Niagara Gazette

November 27, 2012

BRADBERRY: Managing the unexpected, or not ...

By Bill Bradberry
Niagara Gazette

Niagara Gazette — “Well, if it ain’t one dad gum thing, its two” I mumbled inside my head where no one could hear me, but it was all over my face, everyone around me could sense my frustration, we were all thinking the same thing.

Now WHAT?

After sitting in the most uncomfortable wheelchair in the world for over an hour at what must be the busiest pharmacy in the world, the absolute least friendly lady in the world informed me from behind the counter that there was something wrong with my insurance card, that she could not process my order, that I could not get the medicine the doctor had prescribed, that I should step out of line, call my insurance company, resolve my problem and get back in line again.

Right!

Having just spent the better part of the morning, most of it in the waiting rooms at another post –op appointment with the new doctor who had just a few days ago performed the fifth procedure I’ve undergone within the past few months, I was in no mood for surprises, but unlike me, the day was young, fresh and just getting started.

I’ve been at this for a while, almost a year ...

I don’t want to alarm anyone — I’m alright now, but it was kind of touch-n-go there for a minute.

At the risk of violating my own HIPPA rights, let’s just say, I made a substantial down-payment on the proverbial farm at one point, but I guess it just wasn’t my time; doctors say I’ll make a full recovery and be back solid on both feet, stronger than ever in no time, give or take a month or two, barring anymore unexpected developments.

Without sounding too much like singer Alanis Morissette (“It’s the good advice that you just didn’t take. Who would’ve thought…It figures”…Ironic) there is something ironic in what I’ve noticed and personally experienced lately.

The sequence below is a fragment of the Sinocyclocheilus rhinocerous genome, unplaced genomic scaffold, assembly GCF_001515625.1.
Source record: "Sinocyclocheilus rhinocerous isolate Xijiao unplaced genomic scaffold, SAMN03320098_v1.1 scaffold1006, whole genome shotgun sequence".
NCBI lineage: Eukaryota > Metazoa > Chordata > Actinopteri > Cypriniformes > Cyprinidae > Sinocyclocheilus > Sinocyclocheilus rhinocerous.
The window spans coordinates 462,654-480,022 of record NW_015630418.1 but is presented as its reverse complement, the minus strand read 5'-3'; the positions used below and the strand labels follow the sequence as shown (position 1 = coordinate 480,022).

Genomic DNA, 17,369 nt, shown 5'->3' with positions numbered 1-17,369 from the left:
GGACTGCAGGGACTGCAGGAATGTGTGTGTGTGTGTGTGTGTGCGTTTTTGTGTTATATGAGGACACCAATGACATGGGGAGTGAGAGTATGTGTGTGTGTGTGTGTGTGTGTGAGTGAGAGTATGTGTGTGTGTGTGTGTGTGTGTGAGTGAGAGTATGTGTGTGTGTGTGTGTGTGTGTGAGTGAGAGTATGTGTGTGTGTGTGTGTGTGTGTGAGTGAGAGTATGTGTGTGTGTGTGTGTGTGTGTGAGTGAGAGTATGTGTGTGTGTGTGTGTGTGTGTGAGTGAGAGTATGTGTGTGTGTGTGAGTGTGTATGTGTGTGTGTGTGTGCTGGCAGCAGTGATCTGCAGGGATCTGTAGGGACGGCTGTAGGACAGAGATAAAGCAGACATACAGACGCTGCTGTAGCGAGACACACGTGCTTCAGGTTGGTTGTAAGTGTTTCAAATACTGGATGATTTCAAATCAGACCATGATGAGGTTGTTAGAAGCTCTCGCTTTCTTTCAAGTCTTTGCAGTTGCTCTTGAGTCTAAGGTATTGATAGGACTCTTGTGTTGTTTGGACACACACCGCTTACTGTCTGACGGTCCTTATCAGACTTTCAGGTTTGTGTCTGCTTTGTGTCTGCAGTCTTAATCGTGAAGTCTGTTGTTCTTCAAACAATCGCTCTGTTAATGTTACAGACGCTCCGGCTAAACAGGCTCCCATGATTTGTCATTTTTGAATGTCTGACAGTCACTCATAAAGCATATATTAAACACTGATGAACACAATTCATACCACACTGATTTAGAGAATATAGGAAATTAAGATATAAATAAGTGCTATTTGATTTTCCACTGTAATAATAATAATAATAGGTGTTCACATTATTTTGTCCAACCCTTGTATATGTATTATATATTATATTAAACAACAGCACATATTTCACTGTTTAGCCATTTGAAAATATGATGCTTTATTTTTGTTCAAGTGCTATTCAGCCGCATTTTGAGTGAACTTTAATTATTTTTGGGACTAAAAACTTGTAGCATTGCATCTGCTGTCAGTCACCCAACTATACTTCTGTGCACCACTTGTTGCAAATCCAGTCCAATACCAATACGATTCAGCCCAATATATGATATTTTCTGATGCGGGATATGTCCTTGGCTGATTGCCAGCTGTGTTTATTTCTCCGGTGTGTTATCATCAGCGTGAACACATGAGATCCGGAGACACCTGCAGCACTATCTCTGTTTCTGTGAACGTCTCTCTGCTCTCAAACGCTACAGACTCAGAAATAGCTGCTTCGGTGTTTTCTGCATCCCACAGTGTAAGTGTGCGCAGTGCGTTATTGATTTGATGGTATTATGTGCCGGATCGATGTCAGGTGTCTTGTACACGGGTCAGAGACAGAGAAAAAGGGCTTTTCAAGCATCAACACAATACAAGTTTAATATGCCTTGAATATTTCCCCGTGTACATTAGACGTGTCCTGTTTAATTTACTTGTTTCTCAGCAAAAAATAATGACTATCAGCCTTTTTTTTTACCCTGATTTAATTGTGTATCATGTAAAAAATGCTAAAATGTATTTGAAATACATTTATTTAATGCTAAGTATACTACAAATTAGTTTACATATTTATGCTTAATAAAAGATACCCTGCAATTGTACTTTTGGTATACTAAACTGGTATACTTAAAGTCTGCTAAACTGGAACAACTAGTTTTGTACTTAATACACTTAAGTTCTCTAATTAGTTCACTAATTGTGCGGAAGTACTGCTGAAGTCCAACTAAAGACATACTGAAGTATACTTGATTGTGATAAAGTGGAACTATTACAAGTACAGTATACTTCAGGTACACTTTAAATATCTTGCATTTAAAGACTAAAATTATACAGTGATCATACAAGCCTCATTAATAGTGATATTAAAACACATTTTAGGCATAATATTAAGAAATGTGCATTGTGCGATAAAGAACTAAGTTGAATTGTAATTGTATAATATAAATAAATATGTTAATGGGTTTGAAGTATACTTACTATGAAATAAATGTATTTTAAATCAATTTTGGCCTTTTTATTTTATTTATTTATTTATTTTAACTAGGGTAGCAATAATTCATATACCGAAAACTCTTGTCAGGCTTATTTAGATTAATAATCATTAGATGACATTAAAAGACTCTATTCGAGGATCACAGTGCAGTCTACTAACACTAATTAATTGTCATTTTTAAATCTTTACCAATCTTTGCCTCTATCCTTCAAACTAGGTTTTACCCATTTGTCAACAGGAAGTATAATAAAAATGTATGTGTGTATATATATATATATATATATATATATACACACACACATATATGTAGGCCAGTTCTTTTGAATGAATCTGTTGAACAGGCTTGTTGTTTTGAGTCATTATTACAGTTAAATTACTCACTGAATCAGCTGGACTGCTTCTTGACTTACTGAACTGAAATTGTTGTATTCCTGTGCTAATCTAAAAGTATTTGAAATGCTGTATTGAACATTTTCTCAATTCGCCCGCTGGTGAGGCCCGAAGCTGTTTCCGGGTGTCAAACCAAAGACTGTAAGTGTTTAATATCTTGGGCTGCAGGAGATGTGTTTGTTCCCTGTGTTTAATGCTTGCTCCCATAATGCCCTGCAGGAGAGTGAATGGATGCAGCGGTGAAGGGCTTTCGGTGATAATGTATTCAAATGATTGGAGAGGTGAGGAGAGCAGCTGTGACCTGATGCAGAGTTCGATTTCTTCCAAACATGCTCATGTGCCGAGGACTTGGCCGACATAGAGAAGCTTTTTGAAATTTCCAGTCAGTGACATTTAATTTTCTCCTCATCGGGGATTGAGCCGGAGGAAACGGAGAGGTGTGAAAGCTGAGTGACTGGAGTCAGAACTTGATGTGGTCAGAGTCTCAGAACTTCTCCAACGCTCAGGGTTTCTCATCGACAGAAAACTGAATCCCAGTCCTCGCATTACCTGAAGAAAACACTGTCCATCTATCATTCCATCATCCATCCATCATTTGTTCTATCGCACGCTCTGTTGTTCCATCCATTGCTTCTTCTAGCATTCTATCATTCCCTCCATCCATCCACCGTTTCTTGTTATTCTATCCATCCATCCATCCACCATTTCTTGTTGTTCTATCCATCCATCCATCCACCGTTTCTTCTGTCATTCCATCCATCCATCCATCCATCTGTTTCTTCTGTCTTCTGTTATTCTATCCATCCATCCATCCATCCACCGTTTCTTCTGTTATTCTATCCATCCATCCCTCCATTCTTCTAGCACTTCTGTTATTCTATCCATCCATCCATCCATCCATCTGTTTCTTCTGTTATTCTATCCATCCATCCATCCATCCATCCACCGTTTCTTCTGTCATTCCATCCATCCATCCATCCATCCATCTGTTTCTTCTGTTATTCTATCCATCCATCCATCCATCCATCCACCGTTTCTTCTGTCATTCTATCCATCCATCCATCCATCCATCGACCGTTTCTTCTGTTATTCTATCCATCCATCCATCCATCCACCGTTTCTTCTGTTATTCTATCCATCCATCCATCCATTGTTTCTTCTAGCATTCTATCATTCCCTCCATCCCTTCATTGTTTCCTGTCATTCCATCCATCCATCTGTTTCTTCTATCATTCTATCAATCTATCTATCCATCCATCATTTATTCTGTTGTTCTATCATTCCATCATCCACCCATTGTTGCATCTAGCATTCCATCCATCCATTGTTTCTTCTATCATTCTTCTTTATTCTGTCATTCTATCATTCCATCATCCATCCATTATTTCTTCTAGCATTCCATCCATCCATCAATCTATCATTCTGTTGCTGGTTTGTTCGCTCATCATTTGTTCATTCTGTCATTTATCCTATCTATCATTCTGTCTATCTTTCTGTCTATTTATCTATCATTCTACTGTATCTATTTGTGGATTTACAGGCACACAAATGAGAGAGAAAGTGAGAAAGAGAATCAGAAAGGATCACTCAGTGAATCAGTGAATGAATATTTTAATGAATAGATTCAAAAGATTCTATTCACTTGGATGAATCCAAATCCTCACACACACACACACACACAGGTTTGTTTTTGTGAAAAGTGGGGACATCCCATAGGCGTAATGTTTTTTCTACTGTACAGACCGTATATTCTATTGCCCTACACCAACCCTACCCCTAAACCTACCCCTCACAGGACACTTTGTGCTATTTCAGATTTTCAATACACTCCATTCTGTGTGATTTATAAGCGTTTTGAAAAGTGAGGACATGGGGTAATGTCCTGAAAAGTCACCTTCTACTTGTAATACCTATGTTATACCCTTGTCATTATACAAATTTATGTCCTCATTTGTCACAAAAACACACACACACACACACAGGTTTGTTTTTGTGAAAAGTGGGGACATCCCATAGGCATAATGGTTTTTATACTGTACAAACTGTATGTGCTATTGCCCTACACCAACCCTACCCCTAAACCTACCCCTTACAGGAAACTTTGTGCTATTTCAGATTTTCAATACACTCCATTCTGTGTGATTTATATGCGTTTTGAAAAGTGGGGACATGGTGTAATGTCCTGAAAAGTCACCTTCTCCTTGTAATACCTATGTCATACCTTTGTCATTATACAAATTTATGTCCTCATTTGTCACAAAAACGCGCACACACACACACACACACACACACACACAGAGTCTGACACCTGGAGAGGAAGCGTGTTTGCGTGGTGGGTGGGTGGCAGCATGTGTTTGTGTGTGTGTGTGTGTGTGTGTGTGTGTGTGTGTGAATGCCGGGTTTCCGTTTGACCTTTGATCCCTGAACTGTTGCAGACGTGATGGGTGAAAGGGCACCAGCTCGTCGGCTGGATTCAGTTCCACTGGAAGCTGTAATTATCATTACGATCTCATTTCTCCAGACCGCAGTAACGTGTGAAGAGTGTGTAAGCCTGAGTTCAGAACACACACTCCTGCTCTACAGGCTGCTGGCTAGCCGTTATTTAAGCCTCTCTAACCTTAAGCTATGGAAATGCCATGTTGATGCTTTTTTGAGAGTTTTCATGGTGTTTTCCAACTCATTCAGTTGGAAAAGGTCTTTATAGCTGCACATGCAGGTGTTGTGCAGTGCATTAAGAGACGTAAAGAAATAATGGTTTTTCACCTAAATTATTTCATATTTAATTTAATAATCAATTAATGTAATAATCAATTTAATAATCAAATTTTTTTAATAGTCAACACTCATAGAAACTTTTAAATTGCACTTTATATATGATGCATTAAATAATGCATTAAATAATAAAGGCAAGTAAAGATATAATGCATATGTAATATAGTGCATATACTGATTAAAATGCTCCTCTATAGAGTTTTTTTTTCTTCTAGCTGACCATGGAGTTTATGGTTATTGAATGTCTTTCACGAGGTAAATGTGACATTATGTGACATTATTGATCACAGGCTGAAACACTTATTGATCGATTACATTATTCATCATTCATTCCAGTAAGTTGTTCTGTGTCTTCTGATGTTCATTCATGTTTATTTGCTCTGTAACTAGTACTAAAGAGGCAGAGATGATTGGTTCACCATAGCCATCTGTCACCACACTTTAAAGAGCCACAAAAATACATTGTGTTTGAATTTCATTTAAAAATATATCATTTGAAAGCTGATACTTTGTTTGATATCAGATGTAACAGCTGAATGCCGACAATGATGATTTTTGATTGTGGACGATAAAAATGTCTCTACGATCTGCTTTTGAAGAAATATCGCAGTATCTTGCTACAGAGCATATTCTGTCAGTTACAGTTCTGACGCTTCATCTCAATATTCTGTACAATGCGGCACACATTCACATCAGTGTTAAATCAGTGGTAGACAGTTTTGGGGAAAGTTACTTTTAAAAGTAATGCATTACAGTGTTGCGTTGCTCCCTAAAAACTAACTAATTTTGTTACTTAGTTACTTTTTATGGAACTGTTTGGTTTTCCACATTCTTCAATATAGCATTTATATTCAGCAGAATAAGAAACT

It probably started over a year ago when a good friend handed me a couple of good books to read, thinking they might help prepare me for a major task that he and I and a few other brave souls were about to tackle.

I may have mentioned either or both of the books before: “The Checklist Manifesto” by Atul Gawande and “Managing the Unexpected: Resilient Performance in an Age of Uncertainty” by Karl E. Weick and Kathleen Sutcliffe.

The first book details how the surprising power of the ordinary checklist can reduce avoidable failures in health care, government, the law, the financial industry and, as the book says, “in almost every realm of organized activity”.

Avoidable failures continue to plague us because, “the volume and complexity of knowledge today has exceeded our ability as individuals to properly deliver it to people consistently, correctly, safely”. The authors point out that, “We train longer, specialize more, use ever advancing technologies, and still we fail”.

Personally, I probably could have avoided at least some of the inconvenience of my own misery had I simply used some of the principles spelled out in the “Checklist”, not the least of which is to, in the midst of extreme complexity, don’t overlook the obvious.

I should have been taking better care of myself instead of putting off my own health while I focused on other issues. The other book, “Managing the Unexpected” seemed particularly timely the second time I read it while I spent nearly a month in the ICU trying and ultimately rescinding the pending farm deal.

Like the first, this book offers some pretty basic, but sage advice:

• Track small failures

• Resist oversimplification

• Be sensitive to operations

• Maintain the ability to be resilient

• Take advantage of expertise

Most of us never expect to get sick, or be struck by tragedy and as a result, are not ready when it actually happens. Not even the best health or homeowners insurance in the world can prepare us for what could happen.

As Superstorm Sandy, the looming so-called Financial Cliff, and the expansion of much needed health care benefits to at least some of the millions who currently have none will each demonstrate in their own ways; neither long-term climate forecasts, dire financial projections, nor the most sophisticated early warning systems available will do anything to avert a crisis if the warnings are not heeded and appropriate actions are not taken to avoid or mitigate the damages.

These are simple principles, not rocket science; they’re applicable to all kinds of organizational structures, including especially, local government as well as to individuals, myself included.

For me, I can say for sure: lesson learned.

For others, might I suggest a couple good books?

Contact Bill at bill.bradberry@yahoo.com